Keep your excitement levels in check and the stability control switched on, though, and you’ll find the 124 Spider a fairly obliging car to drive briskly – but even here, it’s not all it might have been. That 1.4-litre turbo engine has only the doziest sort of response below 2000rpm, making inclines quite hard work and shift-free overtaking manoeuvers rare.

Get the motor on boost and it does indeed make the 124 Spider feel strong through the gears and away from low speeds, in a way an MX-5 does not. But you can’t work the Fiat engine at high revs as you might like to. Above 4500rpm the 1.4-litre unit’s best work is behind it; above 5000rpm it gets quite strained and wheezy.

At a moderate cruise, the best real-world fuel economy you can hope for is in the high-30s – which is no better than an MX-5 would have provided.

Should I buy one?

Maybe – but you’ll have to be a very rare and strange roadster buyer to find a good, rational reason.

There are plenty of irrational ones, mind you, but consumers of Italian sports cars have for a long time been well acquainted with those. And if there does happen to be in your past a Fiat, Alfa Romeo or Lancia convertible whose memory you’d like to rekindle, the 124 Spider’s impression of it should just about pass muster.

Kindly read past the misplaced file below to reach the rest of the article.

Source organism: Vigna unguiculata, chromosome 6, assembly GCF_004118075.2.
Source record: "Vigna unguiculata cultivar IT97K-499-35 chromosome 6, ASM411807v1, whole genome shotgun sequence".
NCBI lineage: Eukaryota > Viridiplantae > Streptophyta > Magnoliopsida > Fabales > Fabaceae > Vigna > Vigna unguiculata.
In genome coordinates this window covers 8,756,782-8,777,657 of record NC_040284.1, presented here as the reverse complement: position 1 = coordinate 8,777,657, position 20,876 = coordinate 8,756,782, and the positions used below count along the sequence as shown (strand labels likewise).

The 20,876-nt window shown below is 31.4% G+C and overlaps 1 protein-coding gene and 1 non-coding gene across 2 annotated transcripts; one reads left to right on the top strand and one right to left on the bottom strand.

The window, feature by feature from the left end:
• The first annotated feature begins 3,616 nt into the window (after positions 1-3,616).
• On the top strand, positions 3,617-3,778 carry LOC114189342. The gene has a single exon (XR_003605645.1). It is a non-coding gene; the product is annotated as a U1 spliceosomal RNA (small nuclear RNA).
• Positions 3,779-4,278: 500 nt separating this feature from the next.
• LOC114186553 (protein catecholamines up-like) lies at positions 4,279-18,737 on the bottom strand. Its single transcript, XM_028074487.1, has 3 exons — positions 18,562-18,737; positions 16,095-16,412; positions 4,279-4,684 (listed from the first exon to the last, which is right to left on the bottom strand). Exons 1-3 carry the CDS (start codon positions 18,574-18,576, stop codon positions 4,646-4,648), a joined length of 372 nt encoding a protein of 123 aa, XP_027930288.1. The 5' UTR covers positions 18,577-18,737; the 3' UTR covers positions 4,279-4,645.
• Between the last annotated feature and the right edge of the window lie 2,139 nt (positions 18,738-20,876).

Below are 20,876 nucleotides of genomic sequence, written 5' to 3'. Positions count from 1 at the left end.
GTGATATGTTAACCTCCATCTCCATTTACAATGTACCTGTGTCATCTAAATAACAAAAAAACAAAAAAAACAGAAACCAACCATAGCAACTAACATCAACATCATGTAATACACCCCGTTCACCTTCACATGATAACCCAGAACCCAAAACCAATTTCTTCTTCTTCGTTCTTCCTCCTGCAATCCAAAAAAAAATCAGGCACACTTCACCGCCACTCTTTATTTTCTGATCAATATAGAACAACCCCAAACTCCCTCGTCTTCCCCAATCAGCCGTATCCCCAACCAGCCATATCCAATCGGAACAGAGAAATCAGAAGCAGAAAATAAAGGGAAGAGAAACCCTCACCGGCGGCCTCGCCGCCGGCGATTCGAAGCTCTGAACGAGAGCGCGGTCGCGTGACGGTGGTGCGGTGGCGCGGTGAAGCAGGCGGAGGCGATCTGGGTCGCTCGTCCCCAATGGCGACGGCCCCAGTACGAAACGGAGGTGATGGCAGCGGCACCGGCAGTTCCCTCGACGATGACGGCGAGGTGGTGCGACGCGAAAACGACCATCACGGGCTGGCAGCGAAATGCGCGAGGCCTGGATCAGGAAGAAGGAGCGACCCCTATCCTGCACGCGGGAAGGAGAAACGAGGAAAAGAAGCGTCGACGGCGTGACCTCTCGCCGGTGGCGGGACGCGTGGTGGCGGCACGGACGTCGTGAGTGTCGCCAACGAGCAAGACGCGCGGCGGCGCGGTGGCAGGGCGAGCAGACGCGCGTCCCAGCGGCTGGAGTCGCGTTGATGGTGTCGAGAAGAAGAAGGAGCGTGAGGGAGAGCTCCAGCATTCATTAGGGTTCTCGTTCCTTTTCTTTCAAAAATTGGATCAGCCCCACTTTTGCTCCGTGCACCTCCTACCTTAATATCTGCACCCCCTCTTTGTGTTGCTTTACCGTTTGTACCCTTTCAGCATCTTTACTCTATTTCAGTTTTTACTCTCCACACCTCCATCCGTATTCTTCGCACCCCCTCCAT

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This is by no means a bad take on the classic Italian open-top two-seater but it lacks the distinctiveness and clarity of purpose to make it a good one.

2016 Fiat Spider Lusso Plus

Location Feltham, Middlesex; On sale now; Price £23,295; Engine 4 cyls, 1368cc, turbo, petrol; Power 138bhp; Torque 177lb ft; Gearbox 6-spd manual; Kerbweight 1050kg; 0-62mph 7.5sec; Top speed 134mph; Economy 44.1mpg (combined); CO2/tax band 148g/km, 26%



Mazda MX-5 2.0 Sport Nav

Mini Cooper S Convertible

Matt Saunders

Matt Saunders Autocar
Title: Road test editor

As Autocar’s chief car tester and reviewer, it’s Matt’s job to ensure the quality, objectivity, relevance and rigour of the entirety of Autocar’s reviews output, as well contributing a great many detailed road tests, group tests and drive reviews himself.

Matt has been an Autocar staffer since the autumn of 2003, and has been lucky enough to work alongside some of the magazine’s best-known writers and contributors over that time. He served as staff writer, features editor, assistant editor and digital editor, before joining the road test desk in 2011.